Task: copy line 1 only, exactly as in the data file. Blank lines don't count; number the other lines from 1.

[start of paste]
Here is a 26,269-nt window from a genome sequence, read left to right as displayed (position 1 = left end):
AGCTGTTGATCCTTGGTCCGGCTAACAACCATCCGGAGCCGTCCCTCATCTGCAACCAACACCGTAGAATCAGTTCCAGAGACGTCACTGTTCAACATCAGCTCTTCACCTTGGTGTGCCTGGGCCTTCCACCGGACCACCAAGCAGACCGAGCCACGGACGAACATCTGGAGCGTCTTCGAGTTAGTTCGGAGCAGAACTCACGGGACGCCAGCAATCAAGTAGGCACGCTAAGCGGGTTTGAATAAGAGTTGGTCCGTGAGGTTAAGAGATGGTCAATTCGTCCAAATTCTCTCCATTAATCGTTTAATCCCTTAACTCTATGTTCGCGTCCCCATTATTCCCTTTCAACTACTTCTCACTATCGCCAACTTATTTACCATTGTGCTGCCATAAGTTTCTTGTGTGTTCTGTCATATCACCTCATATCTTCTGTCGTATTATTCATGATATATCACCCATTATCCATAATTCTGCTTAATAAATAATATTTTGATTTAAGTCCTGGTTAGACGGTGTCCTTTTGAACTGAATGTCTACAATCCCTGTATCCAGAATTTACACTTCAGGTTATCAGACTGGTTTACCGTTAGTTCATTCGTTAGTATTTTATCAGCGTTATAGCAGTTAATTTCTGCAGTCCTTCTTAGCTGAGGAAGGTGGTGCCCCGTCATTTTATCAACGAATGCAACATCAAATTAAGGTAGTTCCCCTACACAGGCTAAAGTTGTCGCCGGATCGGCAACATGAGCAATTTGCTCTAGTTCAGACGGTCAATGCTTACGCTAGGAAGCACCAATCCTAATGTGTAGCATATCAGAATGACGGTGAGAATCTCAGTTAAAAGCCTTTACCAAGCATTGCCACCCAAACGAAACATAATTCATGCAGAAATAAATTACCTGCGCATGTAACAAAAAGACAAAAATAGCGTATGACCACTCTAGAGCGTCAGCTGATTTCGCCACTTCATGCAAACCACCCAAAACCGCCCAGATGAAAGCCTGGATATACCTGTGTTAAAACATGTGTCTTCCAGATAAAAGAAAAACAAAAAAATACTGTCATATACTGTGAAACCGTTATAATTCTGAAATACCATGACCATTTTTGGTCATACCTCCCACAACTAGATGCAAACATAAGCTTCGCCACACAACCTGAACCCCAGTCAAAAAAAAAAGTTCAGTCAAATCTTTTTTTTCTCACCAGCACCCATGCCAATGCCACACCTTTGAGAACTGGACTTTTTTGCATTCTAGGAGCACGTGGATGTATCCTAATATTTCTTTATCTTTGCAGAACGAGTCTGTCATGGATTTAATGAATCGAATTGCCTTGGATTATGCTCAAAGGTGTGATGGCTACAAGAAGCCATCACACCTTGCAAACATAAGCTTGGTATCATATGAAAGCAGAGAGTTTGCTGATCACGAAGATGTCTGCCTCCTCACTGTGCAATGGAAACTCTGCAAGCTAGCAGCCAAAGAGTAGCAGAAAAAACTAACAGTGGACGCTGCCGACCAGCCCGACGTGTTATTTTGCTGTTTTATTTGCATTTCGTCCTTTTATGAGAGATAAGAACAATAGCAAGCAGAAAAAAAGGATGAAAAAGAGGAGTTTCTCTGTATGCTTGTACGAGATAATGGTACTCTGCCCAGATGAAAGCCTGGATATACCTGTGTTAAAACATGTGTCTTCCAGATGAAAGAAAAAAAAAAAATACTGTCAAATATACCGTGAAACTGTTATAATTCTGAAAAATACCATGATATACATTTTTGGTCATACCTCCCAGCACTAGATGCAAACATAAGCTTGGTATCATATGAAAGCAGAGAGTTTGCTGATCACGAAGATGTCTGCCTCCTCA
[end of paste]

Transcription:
Here is a 26,269-nt window from a genome sequence, read left to right as displayed (position 1 = left end):